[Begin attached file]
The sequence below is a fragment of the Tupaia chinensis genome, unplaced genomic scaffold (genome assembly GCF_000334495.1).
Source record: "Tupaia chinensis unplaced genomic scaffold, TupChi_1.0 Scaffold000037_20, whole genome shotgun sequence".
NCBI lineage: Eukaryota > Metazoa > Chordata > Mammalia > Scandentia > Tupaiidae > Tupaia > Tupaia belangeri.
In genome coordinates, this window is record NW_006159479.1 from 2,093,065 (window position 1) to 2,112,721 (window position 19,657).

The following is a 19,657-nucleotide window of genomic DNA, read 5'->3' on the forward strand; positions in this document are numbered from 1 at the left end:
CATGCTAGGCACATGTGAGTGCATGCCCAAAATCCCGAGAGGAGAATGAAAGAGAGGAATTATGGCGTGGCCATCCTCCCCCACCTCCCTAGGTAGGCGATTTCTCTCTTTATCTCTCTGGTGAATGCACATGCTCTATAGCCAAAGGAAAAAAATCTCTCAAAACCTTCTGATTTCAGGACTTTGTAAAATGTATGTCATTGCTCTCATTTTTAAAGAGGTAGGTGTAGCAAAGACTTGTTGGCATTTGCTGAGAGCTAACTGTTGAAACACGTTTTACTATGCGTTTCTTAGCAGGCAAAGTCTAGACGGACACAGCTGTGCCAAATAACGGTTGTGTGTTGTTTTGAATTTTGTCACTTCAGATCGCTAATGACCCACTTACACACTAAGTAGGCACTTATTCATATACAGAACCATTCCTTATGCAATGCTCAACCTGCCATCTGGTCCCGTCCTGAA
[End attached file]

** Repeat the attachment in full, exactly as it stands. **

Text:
The sequence below is a fragment of the Tupaia chinensis genome, unplaced genomic scaffold (genome assembly GCF_000334495.1).
Source record: "Tupaia chinensis unplaced genomic scaffold, TupChi_1.0 Scaffold000037_20, whole genome shotgun sequence".
NCBI lineage: Eukaryota > Metazoa > Chordata > Mammalia > Scandentia > Tupaiidae > Tupaia > Tupaia belangeri.
In genome coordinates, this window is record NW_006159479.1 from 2,093,065 (window position 1) to 2,112,721 (window position 19,657).

The following is a 19,657-nucleotide window of genomic DNA, read 5'->3' on the forward strand; positions in this document are numbered from 1 at the left end:
CATGCTAGGCACATGTGAGTGCATGCCCAAAATCCCGAGAGGAGAATGAAAGAGAGGAATTATGGCGTGGCCATCCTCCCCCACCTCCCTAGGTAGGCGATTTCTCTCTTTATCTCTCTGGTGAATGCACATGCTCTATAGCCAAAGGAAAAAAATCTCTCAAAACCTTCTGATTTCAGGACTTTGTAAAATGTATGTCATTGCTCTCATTTTTAAAGAGGTAGGTGTAGCAAAGACTTGTTGGCATTTGCTGAGAGCTAACTGTTGAAACACGTTTTACTATGCGTTTCTTAGCAGGCAAAGTCTAGACGGACACAGCTGTGCCAAATAACGGTTGTGTGTTGTTTTGAATTTTGTCACTTCAGATCGCTAATGACCCACTTACACACTAAGTAGGCACTTATTCATATACAGAACCATTCCTTATGCAATGCTCAACCTGCCATCTGGTCCCGTCCTGAA